South China Sea militarization part of larger Chinese challenge to U.S. power


WASHINGTON (Circa) — Tensions are rising in the South China Sea as China builds up military resources in contested waters and the United States Navy asserts its presence in the region, but experts warn amid a growing list of Chinese aggressions, opportunities to halt Beijing’s maritime power grab may be dwindling.

CNN released footage Friday recorded from a U.S. Navy P-8A Poseidon reconnaissance plane flying over the waters at the heart of the dispute. While the air combat crew scanned artificial islands constructed by the Chinese military from 16,500 feet overhead, the aircraft received six separate warnings demanding that it leave the area.

“Leave immediately and keep out to avoid any misunderstanding,” a voice said over the radio each time.

“I am a sovereign immune United States naval aircraft conducting lawful military activities beyond the national airspace of any coastal state,” the crew responded. “In exercising these rights guaranteed by international law, I am operating with due regard for the rights and duties of all states.”

Navy officials brushed off the warnings, telling CNN the U.S. has been conducting these flights for decades and neither country’s position on control of the waterway has changed.

“China now has a sizable presence in these areas of the Spratly Islands that are still disputed politically and legally and claims the U.S. should get out because this is Chinese sovereignty,” said John Ciorciari, an associate professor at the Ford School of Public Policy at the University of Michigan and author of “The Limits of Alignment: Southeast Asia and the Great Powers since 1975.”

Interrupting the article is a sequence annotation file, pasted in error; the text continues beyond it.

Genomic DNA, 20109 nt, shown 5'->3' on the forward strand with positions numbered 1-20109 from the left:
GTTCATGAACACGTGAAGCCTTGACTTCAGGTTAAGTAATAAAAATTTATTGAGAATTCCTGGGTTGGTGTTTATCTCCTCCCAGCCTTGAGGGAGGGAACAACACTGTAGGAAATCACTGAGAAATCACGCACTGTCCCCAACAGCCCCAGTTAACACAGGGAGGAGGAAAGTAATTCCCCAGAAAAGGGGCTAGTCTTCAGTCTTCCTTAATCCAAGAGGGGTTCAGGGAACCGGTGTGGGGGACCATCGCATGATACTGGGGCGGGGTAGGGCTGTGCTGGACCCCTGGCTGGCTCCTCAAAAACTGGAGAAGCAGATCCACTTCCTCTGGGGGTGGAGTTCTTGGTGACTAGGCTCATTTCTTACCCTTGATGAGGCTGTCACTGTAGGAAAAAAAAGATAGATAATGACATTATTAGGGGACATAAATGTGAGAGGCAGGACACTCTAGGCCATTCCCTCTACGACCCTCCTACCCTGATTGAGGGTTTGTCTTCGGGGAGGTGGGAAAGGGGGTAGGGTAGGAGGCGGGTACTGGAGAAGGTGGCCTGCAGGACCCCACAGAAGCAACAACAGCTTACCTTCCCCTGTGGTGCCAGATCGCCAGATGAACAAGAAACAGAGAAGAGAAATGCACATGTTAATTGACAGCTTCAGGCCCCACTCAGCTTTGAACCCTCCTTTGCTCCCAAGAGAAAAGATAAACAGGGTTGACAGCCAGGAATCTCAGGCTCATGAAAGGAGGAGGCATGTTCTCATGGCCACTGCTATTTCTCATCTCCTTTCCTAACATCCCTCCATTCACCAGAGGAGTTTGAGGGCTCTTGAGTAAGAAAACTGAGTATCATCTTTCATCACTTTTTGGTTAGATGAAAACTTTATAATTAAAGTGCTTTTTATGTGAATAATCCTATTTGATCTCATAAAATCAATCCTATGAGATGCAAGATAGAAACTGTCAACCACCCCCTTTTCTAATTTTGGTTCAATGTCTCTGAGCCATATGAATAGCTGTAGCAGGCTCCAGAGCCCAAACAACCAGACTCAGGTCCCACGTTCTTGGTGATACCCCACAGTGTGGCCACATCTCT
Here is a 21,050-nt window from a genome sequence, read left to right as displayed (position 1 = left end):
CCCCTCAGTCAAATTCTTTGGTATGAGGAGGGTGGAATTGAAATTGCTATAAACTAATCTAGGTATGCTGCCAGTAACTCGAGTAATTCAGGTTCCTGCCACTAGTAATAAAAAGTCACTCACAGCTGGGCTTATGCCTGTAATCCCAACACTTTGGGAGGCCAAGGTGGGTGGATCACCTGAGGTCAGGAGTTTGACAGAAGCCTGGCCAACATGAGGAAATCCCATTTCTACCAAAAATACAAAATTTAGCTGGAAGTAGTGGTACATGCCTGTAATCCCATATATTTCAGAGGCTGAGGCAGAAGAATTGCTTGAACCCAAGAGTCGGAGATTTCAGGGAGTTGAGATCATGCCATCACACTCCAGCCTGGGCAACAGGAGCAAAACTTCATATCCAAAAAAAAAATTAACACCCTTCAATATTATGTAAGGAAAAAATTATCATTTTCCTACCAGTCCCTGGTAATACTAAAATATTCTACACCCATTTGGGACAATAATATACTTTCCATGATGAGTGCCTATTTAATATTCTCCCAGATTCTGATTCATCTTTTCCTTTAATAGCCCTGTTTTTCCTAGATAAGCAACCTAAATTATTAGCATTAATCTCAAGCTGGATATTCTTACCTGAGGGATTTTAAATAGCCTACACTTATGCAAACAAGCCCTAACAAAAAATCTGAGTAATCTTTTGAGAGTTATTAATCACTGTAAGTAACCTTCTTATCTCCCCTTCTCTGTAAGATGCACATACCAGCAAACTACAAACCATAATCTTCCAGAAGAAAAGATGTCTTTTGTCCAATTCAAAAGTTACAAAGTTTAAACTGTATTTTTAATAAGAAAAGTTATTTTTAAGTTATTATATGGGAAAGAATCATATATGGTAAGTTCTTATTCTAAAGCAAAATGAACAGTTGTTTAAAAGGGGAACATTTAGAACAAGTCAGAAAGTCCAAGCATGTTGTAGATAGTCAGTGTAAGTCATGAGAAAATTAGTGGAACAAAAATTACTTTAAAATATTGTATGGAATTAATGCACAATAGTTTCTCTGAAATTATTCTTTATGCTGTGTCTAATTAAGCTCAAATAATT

Increased U.S. interest in surveilling the South China Sea follows rapid growth of Chinese military development on artificial islands in waters that the international community maintains do not belong to China. Beijing claims territory stretching one thousand kilometers from its southern shores have been part of the country for more than 2,000 years.

Since the 1940s, China has insisted a vaguely-established nine-dash line marks the borders of its domain. According to a 2009 Chinese map, that line runs close to the coasts of Vietnam, Malaysia, Brunei, the Philippines, Indonesia, and Taiwan, all of which also claim sovereignty over parts of the sea.